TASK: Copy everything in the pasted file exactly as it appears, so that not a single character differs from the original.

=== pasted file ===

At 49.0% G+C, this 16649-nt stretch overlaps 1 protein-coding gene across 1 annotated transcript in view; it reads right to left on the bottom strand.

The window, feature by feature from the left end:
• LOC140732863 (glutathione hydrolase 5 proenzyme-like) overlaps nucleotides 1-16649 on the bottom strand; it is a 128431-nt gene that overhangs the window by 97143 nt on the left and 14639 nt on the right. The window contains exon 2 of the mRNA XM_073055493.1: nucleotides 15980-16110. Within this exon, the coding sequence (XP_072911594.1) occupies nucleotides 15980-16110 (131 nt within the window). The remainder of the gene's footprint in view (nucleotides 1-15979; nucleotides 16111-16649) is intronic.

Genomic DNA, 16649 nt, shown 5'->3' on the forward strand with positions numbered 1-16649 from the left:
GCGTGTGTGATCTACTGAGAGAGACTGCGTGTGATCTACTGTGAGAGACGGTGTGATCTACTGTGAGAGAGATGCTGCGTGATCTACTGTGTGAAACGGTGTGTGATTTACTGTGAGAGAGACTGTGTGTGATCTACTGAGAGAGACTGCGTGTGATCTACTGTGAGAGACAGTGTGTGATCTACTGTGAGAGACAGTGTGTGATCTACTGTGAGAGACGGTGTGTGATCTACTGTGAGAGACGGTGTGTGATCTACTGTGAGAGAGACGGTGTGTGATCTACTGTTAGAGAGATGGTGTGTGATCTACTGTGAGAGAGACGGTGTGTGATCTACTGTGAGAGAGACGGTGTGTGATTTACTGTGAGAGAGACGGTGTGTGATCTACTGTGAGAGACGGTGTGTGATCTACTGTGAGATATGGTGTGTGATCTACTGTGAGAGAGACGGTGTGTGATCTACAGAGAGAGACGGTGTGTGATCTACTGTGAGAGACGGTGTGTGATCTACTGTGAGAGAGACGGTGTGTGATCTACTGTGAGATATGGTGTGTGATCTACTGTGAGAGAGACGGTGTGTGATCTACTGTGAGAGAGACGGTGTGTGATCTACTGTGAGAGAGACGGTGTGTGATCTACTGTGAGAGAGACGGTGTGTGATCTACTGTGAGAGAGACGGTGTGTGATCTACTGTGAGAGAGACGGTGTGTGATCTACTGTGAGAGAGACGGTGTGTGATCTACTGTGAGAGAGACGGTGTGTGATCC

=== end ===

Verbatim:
At 49.0% G+C, this 16649-nt stretch overlaps 1 protein-coding gene across 1 annotated transcript in view; it reads right to left on the bottom strand.

The window, feature by feature from the left end:
• LOC140732863 (glutathione hydrolase 5 proenzyme-like) overlaps nucleotides 1-16649 on the bottom strand; it is a 128431-nt gene that overhangs the window by 97143 nt on the left and 14639 nt on the right. The window contains exon 2 of the mRNA XM_073055493.1: nucleotides 15980-16110. Within this exon, the coding sequence (XP_072911594.1) occupies nucleotides 15980-16110 (131 nt within the window). The remainder of the gene's footprint in view (nucleotides 1-15979; nucleotides 16111-16649) is intronic.

Genomic DNA, 16649 nt, shown 5'->3' on the forward strand with positions numbered 1-16649 from the left:
GCGTGTGTGATCTACTGAGAGAGACTGCGTGTGATCTACTGTGAGAGACGGTGTGATCTACTGTGAGAGAGATGCTGCGTGATCTACTGTGTGAAACGGTGTGTGATTTACTGTGAGAGAGACTGTGTGTGATCTACTGAGAGAGACTGCGTGTGATCTACTGTGAGAGACAGTGTGTGATCTACTGTGAGAGACAGTGTGTGATCTACTGTGAGAGACGGTGTGTGATCTACTGTGAGAGACGGTGTGTGATCTACTGTGAGAGAGACGGTGTGTGATCTACTGTTAGAGAGATGGTGTGTGATCTACTGTGAGAGAGACGGTGTGTGATCTACTGTGAGAGAGACGGTGTGTGATTTACTGTGAGAGAGACGGTGTGTGATCTACTGTGAGAGACGGTGTGTGATCTACTGTGAGATATGGTGTGTGATCTACTGTGAGAGAGACGGTGTGTGATCTACAGAGAGAGACGGTGTGTGATCTACTGTGAGAGACGGTGTGTGATCTACTGTGAGAGAGACGGTGTGTGATCTACTGTGAGATATGGTGTGTGATCTACTGTGAGAGAGACGGTGTGTGATCTACTGTGAGAGAGACGGTGTGTGATCTACTGTGAGAGAGACGGTGTGTGATCTACTGTGAGAGAGACGGTGTGTGATCTACTGTGAGAGAGACGGTGTGTGATCTACTGTGAGAGAGACGGTGTGTGATCTACTGTGAGAGAGACGGTGTGTGATCTACTGTGAGAGAGACGGTGTGTGATCC